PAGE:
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Last modified: December 2013

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AHELP for CIAO 4.9 ChIPS v1

aspectratio

Context: concepts

Synopsis

A discussion of the aspect ratio support in ChIPS.

Description

There are two distinct aspect ratios in ChIPS: plot aspect ratio and data aspect ratio. ChIPS allows users to set their own aspect ratios via the set_plot_aspect_ratio function and the set_data_aspect_ratio function.

This document discusses the technical details between the two aspect ratios and explains how ChIPS applies each to a plot.

Plot Aspect Ratio

Setting the plot aspect ratio in ChIPS means that the area described as the plot will maintain the ratio of width to height even as area allotted to plot changes. This includes changing the window size, changing frame size or gridding the frame into multiple plots. Algorithmically, the plot area will expand to the largest possible area as defined by the plots margins, while maintaining the aspect ratio specified. This means that either the width or the height will expand to the plot margins and the counterpart (height or width, respectively) will fill only some percentage of the area defined by the plot margins. The resized plot area will always be calculated about the center of the plot.

Note that even as the plot area changes, the margins which help define that area do not. This means that the border axes do not necessarily represent the margins when the aspect ratio is turned on. However, they alway represent the maximal plot drawing area.

Data Aspect Ratio

The data aspect ratio is the ratio which is used to force the plot to maintain a consistency in the amount of data being displayed along the x and y axes despite the size plot area itself. This means that as the plot area's dimensions are changed, the limits described by the axes must adjust accordingly to meet the demands of the data aspect ratio so that the range of the limits along the x and y axes match the aspect ratio.

Algorithmically, ChIPS does this initially by keeping the x-axis as the stable axis and adjusting the y axis limits around it. That is, when the data aspect ratio is first set, the limits of the x axis remain as is. The limits of y axis are recomputed based on the what the range should be given the range of the x axis and the aspect ratio. Then the y axis limits are set to expand the range as calculated, maintaining the center of the axis limits.

If the limits of one axis is changed and the data aspect ratio is set, the limits of the adjoining axis are automatically adjusted. To do this, ChIPS uses the axis whose limits have been explicitly modified as the base and recomputes the other axis range based on those limits and the aspect ratio. This time, however, the center of the axis is the center of the data range. For this reason, we do not allow a single limit range to be run on XY_AXIS. If the aspect ratio is anything other than 1:1 the limits don't make sense.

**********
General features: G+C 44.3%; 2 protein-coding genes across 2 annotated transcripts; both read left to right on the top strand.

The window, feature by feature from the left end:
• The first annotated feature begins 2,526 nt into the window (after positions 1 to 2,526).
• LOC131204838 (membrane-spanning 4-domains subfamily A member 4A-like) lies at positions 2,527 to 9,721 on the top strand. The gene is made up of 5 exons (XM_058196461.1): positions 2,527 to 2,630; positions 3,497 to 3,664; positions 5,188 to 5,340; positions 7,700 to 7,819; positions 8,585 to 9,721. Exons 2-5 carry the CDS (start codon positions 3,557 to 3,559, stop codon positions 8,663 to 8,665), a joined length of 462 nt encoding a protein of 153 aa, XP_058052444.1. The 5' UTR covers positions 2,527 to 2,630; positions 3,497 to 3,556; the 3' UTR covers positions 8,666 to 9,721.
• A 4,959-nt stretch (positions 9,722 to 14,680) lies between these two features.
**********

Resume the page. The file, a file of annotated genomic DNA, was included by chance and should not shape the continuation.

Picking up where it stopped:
While a single limit can not be set for both x and y axis. The individual x and y axes can be set simultaneously: limits (x1,x2,y1,y2). In this case, the x axis range is used as the base and the y axis range is calculated from it. The center of the y axis in this case is the center of the specified range of the y axis.

Other times that the limits are re-adjusted are when automin, automax pad, major mode, minor mode minor num, tickformat, major interval or minor interval are changed. In this case the center of the adjoining axis is recentered based on the data range of that axis.

Lastly, if automin and automax are on and a new plot object is added to the plot area which changes the limits, the limits are recalculated and centered similarly. In this case each axis has its limits recalculated. In this case the it's a little bit redundant, but the algorithm adjust each axis with one set of limits followed immediately by updates to all adjoining axes. The centering is done on the axis limits at that time. So if the plot has axes ax1 and ay1, then it changes the limits of ax1 according to the new data and updates ay1. It then changes the limits of ay1 and updates ax1.

So what happens when the limits stay the same and the plot area is adjusted? In this case the limits are recalculated so that the area displayed either zooms in or out, depending on whether you are expanding or shrinking the plot area. If the plot aspect ratio is set, the limits will not change. The display will grow appropriately as if you were simply enlarging or shrinking an image.

Example

chips> img = np.arange(150).reshape(10,15)
chips> split(2, 1, 0.1, 0)
chips> add_image(img)
chips> current_plot('plot2')
chips> add_image(img)
chips> set_plot_aspect_ratio('fit')
chips> print(get_plot_range('plot1'))
[-0.6538464712673528, 16.65384647126735, 1.7499998509883818,
9.250000149011619]
chips> print(get_plot_range('plot2'))
[0.5, 15.5, 0.5, 10.5]

In the top plot the axes do not match the data; the X axis is larger than the image and the Y axis is smaller, since the aspect ratio of the plot created by the split command does not match the 1.5:1 ratio of the image. The second plot has been adjusted to match the data by the set_plot_aspect_ratio command.

See Also

chips
chips, chipsgui, chipsrc, show_gui
concepts
attributes, chipsid, chipsopt, colors, coordsys, currency, depthcontrol, entitycreation, preferences, setget

Last modified: December 2013
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